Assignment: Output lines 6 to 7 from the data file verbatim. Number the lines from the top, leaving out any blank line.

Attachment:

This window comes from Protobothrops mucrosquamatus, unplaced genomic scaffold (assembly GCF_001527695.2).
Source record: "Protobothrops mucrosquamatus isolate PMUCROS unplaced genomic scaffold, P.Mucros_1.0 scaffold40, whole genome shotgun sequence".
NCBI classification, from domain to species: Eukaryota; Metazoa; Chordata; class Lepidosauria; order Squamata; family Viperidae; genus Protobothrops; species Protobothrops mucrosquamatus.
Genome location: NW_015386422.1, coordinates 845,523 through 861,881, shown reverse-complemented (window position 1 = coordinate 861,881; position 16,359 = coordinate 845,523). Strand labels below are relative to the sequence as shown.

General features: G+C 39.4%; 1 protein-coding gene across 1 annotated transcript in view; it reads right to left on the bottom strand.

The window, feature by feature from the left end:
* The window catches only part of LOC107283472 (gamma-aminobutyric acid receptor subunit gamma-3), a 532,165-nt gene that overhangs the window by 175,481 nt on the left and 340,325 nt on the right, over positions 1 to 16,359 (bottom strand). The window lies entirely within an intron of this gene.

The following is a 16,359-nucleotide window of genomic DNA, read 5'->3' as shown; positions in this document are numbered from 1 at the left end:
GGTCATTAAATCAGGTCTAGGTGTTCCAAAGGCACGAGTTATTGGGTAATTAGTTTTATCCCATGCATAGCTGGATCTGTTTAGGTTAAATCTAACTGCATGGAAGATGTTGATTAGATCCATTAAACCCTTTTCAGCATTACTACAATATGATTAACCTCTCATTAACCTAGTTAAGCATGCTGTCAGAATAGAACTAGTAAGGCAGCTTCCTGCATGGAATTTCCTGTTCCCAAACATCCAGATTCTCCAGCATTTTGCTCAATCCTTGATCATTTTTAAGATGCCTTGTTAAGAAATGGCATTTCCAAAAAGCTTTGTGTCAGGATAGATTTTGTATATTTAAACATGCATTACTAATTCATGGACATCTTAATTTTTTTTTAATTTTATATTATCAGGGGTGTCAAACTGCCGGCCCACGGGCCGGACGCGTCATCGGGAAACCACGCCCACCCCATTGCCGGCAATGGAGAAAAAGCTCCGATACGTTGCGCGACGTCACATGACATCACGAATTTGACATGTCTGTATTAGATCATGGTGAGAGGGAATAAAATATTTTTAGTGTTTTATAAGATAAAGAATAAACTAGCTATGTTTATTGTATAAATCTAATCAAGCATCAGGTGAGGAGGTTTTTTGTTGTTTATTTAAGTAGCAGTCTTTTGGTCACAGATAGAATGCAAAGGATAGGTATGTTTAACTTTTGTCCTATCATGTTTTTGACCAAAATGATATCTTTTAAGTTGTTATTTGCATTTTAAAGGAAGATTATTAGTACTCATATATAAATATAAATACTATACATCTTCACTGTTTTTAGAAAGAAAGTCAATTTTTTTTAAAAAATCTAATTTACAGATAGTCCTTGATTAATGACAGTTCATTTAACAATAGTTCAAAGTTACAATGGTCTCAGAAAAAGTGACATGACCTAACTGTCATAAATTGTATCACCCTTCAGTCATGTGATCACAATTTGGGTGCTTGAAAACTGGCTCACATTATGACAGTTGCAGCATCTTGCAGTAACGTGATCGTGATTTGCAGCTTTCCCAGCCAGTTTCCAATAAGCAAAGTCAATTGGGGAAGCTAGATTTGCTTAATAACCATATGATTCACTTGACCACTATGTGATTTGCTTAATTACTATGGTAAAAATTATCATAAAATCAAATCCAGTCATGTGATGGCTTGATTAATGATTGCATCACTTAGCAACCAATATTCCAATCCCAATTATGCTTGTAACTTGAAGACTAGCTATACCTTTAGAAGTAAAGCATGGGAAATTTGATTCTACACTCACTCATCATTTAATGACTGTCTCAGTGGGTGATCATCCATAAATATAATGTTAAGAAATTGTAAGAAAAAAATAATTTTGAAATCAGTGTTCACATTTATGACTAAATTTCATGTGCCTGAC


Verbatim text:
The window, feature by feature from the left end:
* The window catches only part of LOC107283472 (gamma-aminobutyric acid receptor subunit gamma-3), a 532,165-nt gene that overhangs the window by 175,481 nt on the left and 340,325 nt on the right, over positions 1 to 16,359 (bottom strand). The window lies entirely within an intron of this gene.